Seicho Matsumoto: The first Japanese crime fiction book I read was Matsumoto’s Inspector Imanishi Investigates. To this day, it remains the absolute best I have read. It has a strong premise, police procedural work meticulously detailed, very steady build up, and a satisfying conclusion – the hallmarks of an excellent detective novel. I was blown away and it provided the motivation to explore more in this genre. In fact, this book was so good that my expectations from Matsumoto ended up being too high for all his other books: Pro Bono, A Quiet Place, and Points and Lines. They are not bad books by any means, but are nowhere near the level of Inspector Imanishi Investigates. Would still recommend them, but do not be surprised if you feel the same way I do.

Tetsuya Honda: Probably the only author to feature a female lead detective, Honda currently has 2 of his books in English translation. Silent Dead was the first book to feature Detective Reiko Himekawa, and this was recently followed up with Soul Cage (reading in progress). Silent Dead featured the same engrossing (but extra dark) premise and mystery as other ones I have mentioned above and also had a fairly steady plot development. But the book makes use of some rather common tropes such as bureaucracy in the police department, non-communication of evidence at crucial junctures, misogynistic colleagues, etc. But to Honda’s credit, these still somehow tie into the actual plot development. (It is nowhere as bad as anything you will see in a Michael Connelly book). But the tension between the competing detectives is so well articulated that, midway through the book, I bet you will be heavily rooting for Himekawa!

So those are authors who have at least 2 books in print and whom I have read. Below are some more books that are worth reading:

Confessions by Kanae Minato: This book is not a straightforward crime or detective novel, but it does involve several crimes and a rather unusual approach to solving them that leads to even more grotesque consequences. The book itself is a great read. So good, that it was made into a movie that got nominated for the Oscars (Best Foreign language film).

The Tokyo Zodiac Murders by Soji Shimada: This book officially has the most grotesque premise I have personally come across. Which is probably the only reason why I would strongly recommend it! The writing and the plot development are not the best, but making your way through the book just to uncover the dark premise is worth the effort!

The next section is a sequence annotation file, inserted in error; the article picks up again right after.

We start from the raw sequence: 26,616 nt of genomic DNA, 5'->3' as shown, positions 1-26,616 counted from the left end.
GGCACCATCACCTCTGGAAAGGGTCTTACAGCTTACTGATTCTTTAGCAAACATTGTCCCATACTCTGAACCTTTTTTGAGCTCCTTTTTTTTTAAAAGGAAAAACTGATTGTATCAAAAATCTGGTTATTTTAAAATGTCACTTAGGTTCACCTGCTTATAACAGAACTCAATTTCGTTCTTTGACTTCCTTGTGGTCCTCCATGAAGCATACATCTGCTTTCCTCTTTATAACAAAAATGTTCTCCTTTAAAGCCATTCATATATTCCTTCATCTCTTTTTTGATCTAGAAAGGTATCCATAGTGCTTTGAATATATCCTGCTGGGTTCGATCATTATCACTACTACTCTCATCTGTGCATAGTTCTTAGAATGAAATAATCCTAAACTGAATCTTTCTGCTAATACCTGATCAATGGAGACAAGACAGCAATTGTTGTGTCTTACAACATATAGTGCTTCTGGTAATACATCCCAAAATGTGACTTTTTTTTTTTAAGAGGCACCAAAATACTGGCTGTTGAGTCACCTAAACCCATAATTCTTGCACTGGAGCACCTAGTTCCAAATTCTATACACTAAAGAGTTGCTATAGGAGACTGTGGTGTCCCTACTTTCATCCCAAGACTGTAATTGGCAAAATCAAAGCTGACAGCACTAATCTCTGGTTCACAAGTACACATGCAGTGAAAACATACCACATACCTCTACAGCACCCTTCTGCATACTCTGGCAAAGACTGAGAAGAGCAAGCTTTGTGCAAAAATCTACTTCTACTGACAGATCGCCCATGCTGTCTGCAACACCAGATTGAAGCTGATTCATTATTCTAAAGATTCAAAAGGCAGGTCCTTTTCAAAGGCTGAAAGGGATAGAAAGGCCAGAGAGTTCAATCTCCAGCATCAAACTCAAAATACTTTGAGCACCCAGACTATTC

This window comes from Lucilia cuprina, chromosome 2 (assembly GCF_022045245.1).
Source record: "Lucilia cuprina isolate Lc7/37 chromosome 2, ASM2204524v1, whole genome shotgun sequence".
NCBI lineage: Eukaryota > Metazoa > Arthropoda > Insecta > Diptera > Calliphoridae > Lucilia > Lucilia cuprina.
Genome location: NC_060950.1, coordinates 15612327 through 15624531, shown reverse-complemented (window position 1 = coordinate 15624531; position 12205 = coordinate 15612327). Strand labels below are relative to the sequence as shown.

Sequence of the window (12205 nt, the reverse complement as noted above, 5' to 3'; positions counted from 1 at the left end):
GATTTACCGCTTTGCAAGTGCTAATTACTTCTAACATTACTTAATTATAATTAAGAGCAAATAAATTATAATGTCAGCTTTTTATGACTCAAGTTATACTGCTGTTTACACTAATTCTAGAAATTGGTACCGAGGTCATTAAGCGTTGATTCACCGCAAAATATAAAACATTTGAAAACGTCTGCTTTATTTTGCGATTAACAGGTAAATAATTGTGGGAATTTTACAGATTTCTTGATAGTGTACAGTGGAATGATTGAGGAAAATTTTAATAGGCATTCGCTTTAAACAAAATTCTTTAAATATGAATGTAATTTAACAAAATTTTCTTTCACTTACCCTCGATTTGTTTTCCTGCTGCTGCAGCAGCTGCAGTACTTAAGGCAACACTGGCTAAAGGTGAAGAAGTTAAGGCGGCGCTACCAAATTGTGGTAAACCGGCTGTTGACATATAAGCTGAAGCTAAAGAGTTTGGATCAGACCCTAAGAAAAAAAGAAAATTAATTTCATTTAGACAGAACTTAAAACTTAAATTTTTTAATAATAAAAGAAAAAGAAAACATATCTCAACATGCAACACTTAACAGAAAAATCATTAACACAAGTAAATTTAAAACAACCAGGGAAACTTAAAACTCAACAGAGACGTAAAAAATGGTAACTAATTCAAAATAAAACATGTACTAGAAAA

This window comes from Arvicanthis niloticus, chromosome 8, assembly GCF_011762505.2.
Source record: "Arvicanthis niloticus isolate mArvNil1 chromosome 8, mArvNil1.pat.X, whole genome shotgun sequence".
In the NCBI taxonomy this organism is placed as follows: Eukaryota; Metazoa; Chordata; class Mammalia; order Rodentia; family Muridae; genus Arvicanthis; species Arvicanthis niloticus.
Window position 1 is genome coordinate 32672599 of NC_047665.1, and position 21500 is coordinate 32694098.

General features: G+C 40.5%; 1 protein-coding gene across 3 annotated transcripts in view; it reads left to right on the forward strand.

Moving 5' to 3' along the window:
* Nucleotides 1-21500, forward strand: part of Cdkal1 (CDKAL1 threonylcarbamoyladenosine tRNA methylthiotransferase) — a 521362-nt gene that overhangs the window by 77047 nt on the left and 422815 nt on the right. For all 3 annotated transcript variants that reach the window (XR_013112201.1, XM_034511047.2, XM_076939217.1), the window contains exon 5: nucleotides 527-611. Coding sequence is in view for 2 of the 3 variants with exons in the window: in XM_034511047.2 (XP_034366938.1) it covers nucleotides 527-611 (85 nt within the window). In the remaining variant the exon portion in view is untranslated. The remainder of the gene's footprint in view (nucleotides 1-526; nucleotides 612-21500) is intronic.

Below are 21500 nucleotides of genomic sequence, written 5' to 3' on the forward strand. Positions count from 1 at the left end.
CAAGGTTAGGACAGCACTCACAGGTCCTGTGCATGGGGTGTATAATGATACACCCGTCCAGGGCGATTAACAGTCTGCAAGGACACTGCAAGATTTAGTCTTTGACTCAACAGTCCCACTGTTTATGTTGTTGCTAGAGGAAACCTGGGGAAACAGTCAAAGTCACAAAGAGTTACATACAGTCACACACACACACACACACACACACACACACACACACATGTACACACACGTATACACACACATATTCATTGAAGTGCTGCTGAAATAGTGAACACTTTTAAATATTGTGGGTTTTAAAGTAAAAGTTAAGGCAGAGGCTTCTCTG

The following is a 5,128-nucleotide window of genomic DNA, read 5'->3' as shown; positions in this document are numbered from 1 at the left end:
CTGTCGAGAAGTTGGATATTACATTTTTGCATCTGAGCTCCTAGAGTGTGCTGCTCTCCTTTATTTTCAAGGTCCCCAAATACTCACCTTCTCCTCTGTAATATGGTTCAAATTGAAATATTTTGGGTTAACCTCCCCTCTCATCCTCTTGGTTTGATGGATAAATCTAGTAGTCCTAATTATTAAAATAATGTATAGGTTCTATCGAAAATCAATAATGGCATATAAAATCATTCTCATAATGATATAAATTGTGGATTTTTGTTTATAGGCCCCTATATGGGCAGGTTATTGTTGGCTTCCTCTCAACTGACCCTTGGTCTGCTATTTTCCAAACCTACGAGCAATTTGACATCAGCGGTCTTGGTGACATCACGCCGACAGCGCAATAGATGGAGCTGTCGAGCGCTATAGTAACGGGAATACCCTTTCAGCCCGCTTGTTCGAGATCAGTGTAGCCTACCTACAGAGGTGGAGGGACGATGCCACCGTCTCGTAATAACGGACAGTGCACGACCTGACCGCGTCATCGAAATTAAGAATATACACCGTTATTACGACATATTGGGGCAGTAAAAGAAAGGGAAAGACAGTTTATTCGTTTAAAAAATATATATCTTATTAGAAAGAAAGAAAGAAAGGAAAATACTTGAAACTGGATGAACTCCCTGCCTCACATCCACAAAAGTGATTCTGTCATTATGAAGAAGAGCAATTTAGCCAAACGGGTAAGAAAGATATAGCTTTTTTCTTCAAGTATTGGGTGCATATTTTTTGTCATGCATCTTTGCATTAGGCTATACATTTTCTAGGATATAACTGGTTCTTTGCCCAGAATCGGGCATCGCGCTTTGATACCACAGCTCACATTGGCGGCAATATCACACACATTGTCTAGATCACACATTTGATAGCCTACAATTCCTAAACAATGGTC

Six Four by Hideo Yokoyama: I have always strongly believed that the presence of bureaucratic situations in police/detective books are completely unnecessary and only work to hinder plot development. But what if the bureaucracy IS the plot itself? That is Six Four for you. Full marks for plot development and general premise, but the book lets you down big time in the ending. It is not that the ending runs counter to the plot development. It is not even an open ended conclusion. Instead, it actually looks like it is incomplete and kind of leaves you hanging. It is still a gripping read and there is definitely the bare necessary amount of resolution in the ending. But the real reason why I recommend this book is because, by the time you are done with it, you will know the structure and hierarchy of the entire Japanese Police force by heart! And you would have never thought you would care so much about the battle between Criminal Investigations and Administrative Affairs!

So there you have it. Enough book recommendations to keep you occupied and hooked on to Japanese crime novels for the next several months. Now please do yourself a favor and start reading Higashino!


	

How I Learnt to Embrace the Amazon Kindle

Works of art and the method of their consumption had been two sides of the same coin all the way up to the 90’s, and perhaps even later. Music meant sitting in front of a music system, picking up a cassette/CD/Vinyl and inserting it into the device, hitting play, and observing the artwork and/or lyrics while the music played on the speakers. Movies meant dressing up and going to the theaters, or playing it on the VCR/DVD players. Books meant hardbound or paperback copies that came with the characteristic smell that made romantics of everyone who ever got the pages close to their faces and took a deep breath. The ability to exercise this sense of touch (and sometimes the sense of smell) in the consumption process appeared to validate and complete the experience. It generated a sense of fulfillment for the consumer that reinforced its legitimacy. As a result, the attachment between the consumer and the work of art was always identified with the mode of consumption.